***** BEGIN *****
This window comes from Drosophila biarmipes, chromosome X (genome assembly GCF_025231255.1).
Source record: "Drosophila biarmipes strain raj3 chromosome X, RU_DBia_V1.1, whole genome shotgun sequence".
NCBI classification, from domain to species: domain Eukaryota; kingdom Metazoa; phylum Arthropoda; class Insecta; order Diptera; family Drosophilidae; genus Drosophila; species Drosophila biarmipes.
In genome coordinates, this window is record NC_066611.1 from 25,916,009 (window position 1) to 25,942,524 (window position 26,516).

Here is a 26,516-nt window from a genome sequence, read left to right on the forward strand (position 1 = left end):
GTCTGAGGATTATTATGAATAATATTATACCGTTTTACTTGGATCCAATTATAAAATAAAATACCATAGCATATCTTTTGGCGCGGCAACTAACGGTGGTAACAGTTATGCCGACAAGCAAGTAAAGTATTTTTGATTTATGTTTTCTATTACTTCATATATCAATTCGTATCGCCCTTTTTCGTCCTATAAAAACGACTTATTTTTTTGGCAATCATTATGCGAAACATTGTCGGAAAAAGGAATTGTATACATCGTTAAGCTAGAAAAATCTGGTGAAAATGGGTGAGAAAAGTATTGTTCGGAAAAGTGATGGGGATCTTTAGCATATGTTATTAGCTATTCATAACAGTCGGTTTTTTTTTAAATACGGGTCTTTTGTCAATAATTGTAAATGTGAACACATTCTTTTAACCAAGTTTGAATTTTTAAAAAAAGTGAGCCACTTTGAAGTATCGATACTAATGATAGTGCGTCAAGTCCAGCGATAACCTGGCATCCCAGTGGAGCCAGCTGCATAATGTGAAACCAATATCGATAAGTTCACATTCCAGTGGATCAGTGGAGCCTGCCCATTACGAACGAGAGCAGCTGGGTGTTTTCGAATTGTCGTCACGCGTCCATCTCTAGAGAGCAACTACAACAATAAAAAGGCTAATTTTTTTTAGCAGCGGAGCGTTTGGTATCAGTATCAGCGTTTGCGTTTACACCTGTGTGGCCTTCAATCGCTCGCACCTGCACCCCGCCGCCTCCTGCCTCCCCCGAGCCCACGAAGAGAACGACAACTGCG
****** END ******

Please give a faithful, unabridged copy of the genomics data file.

This window comes from Drosophila biarmipes, chromosome X (genome assembly GCF_025231255.1).
Source record: "Drosophila biarmipes strain raj3 chromosome X, RU_DBia_V1.1, whole genome shotgun sequence".
NCBI classification, from domain to species: domain Eukaryota; kingdom Metazoa; phylum Arthropoda; class Insecta; order Diptera; family Drosophilidae; genus Drosophila; species Drosophila biarmipes.
In genome coordinates, this window is record NC_066611.1 from 25,916,009 (window position 1) to 25,942,524 (window position 26,516).

Here is a 26,516-nt window from a genome sequence, read left to right on the forward strand (position 1 = left end):
GTCTGAGGATTATTATGAATAATATTATACCGTTTTACTTGGATCCAATTATAAAATAAAATACCATAGCATATCTTTTGGCGCGGCAACTAACGGTGGTAACAGTTATGCCGACAAGCAAGTAAAGTATTTTTGATTTATGTTTTCTATTACTTCATATATCAATTCGTATCGCCCTTTTTCGTCCTATAAAAACGACTTATTTTTTTGGCAATCATTATGCGAAACATTGTCGGAAAAAGGAATTGTATACATCGTTAAGCTAGAAAAATCTGGTGAAAATGGGTGAGAAAAGTATTGTTCGGAAAAGTGATGGGGATCTTTAGCATATGTTATTAGCTATTCATAACAGTCGGTTTTTTTTTAAATACGGGTCTTTTGTCAATAATTGTAAATGTGAACACATTCTTTTAACCAAGTTTGAATTTTTAAAAAAAGTGAGCCACTTTGAAGTATCGATACTAATGATAGTGCGTCAAGTCCAGCGATAACCTGGCATCCCAGTGGAGCCAGCTGCATAATGTGAAACCAATATCGATAAGTTCACATTCCAGTGGATCAGTGGAGCCTGCCCATTACGAACGAGAGCAGCTGGGTGTTTTCGAATTGTCGTCACGCGTCCATCTCTAGAGAGCAACTACAACAATAAAAAGGCTAATTTTTTTTAGCAGCGGAGCGTTTGGTATCAGTATCAGCGTTTGCGTTTACACCTGTGTGGCCTTCAATCGCTCGCACCTGCACCCCGCCGCCTCCTGCCTCCCCCGAGCCCACGAAGAGAACGACAACTGCG